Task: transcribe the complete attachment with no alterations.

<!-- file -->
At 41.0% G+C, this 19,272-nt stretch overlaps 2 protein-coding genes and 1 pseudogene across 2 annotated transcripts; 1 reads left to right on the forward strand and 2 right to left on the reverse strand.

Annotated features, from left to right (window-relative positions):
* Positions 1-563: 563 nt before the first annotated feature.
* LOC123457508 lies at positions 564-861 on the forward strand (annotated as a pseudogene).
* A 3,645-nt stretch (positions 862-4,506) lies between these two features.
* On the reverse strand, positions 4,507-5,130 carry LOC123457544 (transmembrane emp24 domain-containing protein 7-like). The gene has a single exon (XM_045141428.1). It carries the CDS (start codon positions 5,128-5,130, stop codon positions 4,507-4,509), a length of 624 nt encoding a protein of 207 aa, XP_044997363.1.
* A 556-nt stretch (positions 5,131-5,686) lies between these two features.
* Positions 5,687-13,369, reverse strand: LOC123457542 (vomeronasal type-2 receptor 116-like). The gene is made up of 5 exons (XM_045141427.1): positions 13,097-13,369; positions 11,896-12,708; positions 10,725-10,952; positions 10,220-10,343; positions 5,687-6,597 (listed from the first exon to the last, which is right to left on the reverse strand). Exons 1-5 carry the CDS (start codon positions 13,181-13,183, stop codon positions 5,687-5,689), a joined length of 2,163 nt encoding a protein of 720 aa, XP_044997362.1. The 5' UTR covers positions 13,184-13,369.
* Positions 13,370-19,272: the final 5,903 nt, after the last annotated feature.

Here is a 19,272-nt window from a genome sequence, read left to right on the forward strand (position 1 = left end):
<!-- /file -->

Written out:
At 41.0% G+C, this 19,272-nt stretch overlaps 2 protein-coding genes and 1 pseudogene across 2 annotated transcripts; 1 reads left to right on the forward strand and 2 right to left on the reverse strand.

Annotated features, from left to right (window-relative positions):
* Positions 1-563: 563 nt before the first annotated feature.
* LOC123457508 lies at positions 564-861 on the forward strand (annotated as a pseudogene).
* A 3,645-nt stretch (positions 862-4,506) lies between these two features.
* On the reverse strand, positions 4,507-5,130 carry LOC123457544 (transmembrane emp24 domain-containing protein 7-like). The gene has a single exon (XM_045141428.1). It carries the CDS (start codon positions 5,128-5,130, stop codon positions 4,507-4,509), a length of 624 nt encoding a protein of 207 aa, XP_044997363.1.
* A 556-nt stretch (positions 5,131-5,686) lies between these two features.
* Positions 5,687-13,369, reverse strand: LOC123457542 (vomeronasal type-2 receptor 116-like). The gene is made up of 5 exons (XM_045141427.1): positions 13,097-13,369; positions 11,896-12,708; positions 10,725-10,952; positions 10,220-10,343; positions 5,687-6,597 (listed from the first exon to the last, which is right to left on the reverse strand). Exons 1-5 carry the CDS (start codon positions 13,181-13,183, stop codon positions 5,687-5,689), a joined length of 2,163 nt encoding a protein of 720 aa, XP_044997362.1. The 5' UTR covers positions 13,184-13,369.
* Positions 13,370-19,272: the final 5,903 nt, after the last annotated feature.

Here is a 19,272-nt window from a genome sequence, read left to right on the forward strand (position 1 = left end):